After the two days underway, Mustin dropped anchor off the coast of Langkawi where the ship and crew would participate in LIMA 09.

The LIMA 09 convention serves exhibitor's needs by assembling key decision makers from the defense, enforcement and civil sector.

"Our first visit to Malaysia was so awesome; I wasn't expecting it to be so beautiful. Compared to the other port visits we had in Australia, Hong Kong and Singapore, Malaysia is by far my number one port," said Operations Specialist 2nd Class Nicholas Vazquez of Staten Island, N.Y.

The ship hosted a reception on the flight deck within two hours of arriving on the pier in Langkawi, Dec. 2.

"Getting the reception ready once we were moored up in two hours was amazing and was praised by Ambassador Keith and Vice Admiral Bird; we had nothing but praises from all who were in attendance," said Cmdr. Michael Misiewicz, Mustin's commanding officer.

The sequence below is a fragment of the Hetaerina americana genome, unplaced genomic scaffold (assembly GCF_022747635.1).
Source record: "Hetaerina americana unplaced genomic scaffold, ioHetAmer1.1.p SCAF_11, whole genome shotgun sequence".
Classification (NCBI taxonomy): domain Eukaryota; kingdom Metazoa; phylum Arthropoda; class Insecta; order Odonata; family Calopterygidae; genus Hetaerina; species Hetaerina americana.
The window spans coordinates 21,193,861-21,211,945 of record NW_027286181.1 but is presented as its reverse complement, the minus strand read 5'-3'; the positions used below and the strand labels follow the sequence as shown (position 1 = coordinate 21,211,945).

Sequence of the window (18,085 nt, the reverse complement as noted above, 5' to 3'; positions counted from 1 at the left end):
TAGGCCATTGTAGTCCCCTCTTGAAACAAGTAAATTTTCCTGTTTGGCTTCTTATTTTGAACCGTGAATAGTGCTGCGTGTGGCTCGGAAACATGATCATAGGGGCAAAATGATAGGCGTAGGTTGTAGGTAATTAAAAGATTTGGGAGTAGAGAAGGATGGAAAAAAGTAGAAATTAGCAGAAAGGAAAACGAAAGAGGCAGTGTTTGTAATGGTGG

While in port, Sailors once again had the opportunity to tour the cultural sights using the ship's Morale, Welfare and Recreation program, enjoyed the local cuisine, shop and also participated in a community relations project at the Community Center for Special Children.

"We are ambassadors when we visit other countries so it's always important to give back to people in need and thank them for their hospitality," said Chief Fire Controlman Carlton Seals of Houston.

The events scheduled in port were included a Maritime Cultural Night and the Battle of the Bands.